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On Maps

My wife and I have quite a collection of maps; hiking maps, road maps, boating maps, 3-D wall maps, city, county, state, country and world maps.  Also, dozens of guide books filled with maps.  I love spending time looking over a map searching for a cool hike or bike tour to do.  I find that I use maps more before a hike or a tour than I do while hiking or touring.

Adventure Cycling sells touring specific maps of the major routes, but you may want to consider taking a look at a map from an unusual source before heading out.  If you are riding through a national forest or park, take a look at the topo of the area.  National Geographic sells great topos of all the parks and most wilderness areas of interest.  Not only do they show the roads and elevations, but hiking trails, camp sites, water features and such.

We do an annual tour on the Outer Banks of North Carolina every spring.  My wife found a wonderful boating map that shows ferry routes and light houses along the coast.  We’ve used this map to plan some pretty spectacular short tours and I can spend hours staring at the thing daydreaming of our next ride.

Of course, gas station road maps serve the purpose, but if you want an updated road map of a specific route, AAA will custom make one free for members called a Trip Tix.  Some major cities have bike maps.  A few years back we toured New York City.  You can pick up a free NYC bicycling map at most bike shops and visitor centers. 

It’s good to have a compass, especially when hiking.  Not so much to tell what direction you’re traveling, but to orient your map “right with the world”.  That is, to turn your map so that north is turned north.  If you come to an unmarked crossroad or trail, it’s easy to become turned around (I speak from experience).  Just a simple button compass will do.  You really don’t need an expensive compass unless you’re doing some serious off-trail bushwacking or traveling in some third world unmarked dirt road part of the planet, like Alabama. 

Thanks for reading, Jack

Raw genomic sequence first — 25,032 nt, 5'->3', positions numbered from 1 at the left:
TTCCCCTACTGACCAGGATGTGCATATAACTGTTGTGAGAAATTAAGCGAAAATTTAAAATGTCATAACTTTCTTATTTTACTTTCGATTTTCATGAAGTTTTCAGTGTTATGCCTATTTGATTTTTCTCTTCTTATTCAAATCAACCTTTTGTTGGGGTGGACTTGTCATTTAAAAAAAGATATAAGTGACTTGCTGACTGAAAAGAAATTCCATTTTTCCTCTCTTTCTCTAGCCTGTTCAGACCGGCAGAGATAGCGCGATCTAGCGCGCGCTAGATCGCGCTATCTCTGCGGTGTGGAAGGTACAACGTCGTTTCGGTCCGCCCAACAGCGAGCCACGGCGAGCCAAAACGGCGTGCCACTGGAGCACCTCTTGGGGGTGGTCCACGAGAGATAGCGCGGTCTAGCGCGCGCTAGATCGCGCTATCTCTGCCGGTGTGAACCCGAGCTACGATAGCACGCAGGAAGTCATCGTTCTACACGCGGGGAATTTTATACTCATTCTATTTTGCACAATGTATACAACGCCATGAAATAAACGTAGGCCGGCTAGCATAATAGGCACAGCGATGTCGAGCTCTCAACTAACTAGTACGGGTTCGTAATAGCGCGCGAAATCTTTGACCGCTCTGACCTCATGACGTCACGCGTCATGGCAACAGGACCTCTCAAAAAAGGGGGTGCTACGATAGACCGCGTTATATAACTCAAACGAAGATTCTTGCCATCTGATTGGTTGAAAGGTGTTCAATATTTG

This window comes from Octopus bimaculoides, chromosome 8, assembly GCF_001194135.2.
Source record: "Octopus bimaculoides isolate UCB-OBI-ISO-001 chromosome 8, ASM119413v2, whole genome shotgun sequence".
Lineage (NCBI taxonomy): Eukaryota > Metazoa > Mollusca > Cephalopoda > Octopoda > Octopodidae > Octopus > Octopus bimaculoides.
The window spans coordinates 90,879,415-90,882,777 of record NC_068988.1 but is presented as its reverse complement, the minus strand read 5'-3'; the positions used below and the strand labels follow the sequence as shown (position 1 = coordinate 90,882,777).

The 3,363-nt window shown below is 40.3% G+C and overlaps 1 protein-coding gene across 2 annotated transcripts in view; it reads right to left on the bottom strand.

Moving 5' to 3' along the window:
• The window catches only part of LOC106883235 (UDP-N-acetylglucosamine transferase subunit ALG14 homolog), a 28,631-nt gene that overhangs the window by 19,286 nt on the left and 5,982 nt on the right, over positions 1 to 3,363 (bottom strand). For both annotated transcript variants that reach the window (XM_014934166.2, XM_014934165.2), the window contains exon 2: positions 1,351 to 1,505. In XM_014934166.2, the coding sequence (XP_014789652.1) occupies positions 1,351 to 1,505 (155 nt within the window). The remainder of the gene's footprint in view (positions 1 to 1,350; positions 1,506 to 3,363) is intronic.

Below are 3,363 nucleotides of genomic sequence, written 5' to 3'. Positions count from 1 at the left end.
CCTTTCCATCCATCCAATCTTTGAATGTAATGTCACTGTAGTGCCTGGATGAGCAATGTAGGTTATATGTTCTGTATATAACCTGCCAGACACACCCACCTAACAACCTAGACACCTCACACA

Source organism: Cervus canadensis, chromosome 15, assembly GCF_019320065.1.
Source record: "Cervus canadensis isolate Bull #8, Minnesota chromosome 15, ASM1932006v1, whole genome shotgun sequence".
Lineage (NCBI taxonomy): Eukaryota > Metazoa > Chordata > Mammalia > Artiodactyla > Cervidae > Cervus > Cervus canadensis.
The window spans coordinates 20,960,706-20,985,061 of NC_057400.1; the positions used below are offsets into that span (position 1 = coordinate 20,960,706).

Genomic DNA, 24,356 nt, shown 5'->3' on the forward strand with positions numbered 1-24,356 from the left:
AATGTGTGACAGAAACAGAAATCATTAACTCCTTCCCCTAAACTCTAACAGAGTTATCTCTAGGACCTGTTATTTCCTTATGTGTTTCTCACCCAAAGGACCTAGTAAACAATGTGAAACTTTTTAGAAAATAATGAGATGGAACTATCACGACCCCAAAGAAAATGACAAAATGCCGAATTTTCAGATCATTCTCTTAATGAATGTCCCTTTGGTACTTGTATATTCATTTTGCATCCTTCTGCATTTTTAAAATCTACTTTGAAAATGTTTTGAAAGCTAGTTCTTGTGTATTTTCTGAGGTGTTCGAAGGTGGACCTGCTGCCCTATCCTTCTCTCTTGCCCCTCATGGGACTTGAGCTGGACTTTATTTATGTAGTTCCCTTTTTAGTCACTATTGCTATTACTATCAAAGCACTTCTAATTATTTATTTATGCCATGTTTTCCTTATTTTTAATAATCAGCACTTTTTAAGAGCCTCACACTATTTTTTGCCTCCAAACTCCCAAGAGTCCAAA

There’s a name for a coin collector: a numismatist.

There’s a name for a stamp collector: a philatelist.

There’s a name for a butterfly collector: a lepidopterist.

But there’s not one for map collecting, so we get to make one up. Mapohorder, Mapster, Mapomaniac, Mapophile, Mapophiliac…Any suggestions?

Categories: Gear
  1. arlen
    November 20, 2010 at 8:01 am

    another source for maps….u.s.army
    back in the 60`s i would go over to the army base in s.f. ca. the persidio…
    at that time the army had these map rooms….
    and you could go and get maps of any place on the planet for free….
    i am addicted to maps….

  2. The Velo Hobo
    November 20, 2010 at 9:43 am

    My how things have changed…now we can ‘google earth’ and look at our own rooftop. Its a bit scary.

  3. dexey
    November 20, 2010 at 11:34 am


  4. November 20, 2010 at 7:01 pm

    Please, please don’t tell my wife that I don’t REALLY need that Garmin Oregon 400T I bought OR the Silva SuperDuper Deluxe compass with mirror, magnifying glass (for starting fires of course)and the cute little needle that helps figure the grade of the climb. Also, promise you won’t tell her that I’m not in need of that Garmin 800 for my road bike. You know, it’s close to Christmas and she just might be considering that… 🙂

    – Zeke

  5. The Velo Hobo
    November 21, 2010 at 5:20 pm

    Dexy: Cartopractor? I like it.

    Zeke: Oh the needle thing that tells the grade? I may need to borrow that, a friend and I did Yellow Creek, the steepest paved road in North Carolina this morning (actually pushed a good deal of it). I have no idea the percent, but I got off and pushed when my front tire lifted off the ground. Got back on and rode a little, cramped up with exaustion, pushed some more. Then again, if I knew the grade, I may have just flung my bike off the side of the mountain and given up.

  6. November 22, 2010 at 3:37 pm

    I just read your write-up. Yellow Creek sounds like it might be steeper than Brass Town Bald! I guess this could be a “character building” ride… 🙂 I’ll gladly loan you the compass with the needle thing! 🙂 I’ll bet it is hiding in my camper somewhere.

    – Zeke

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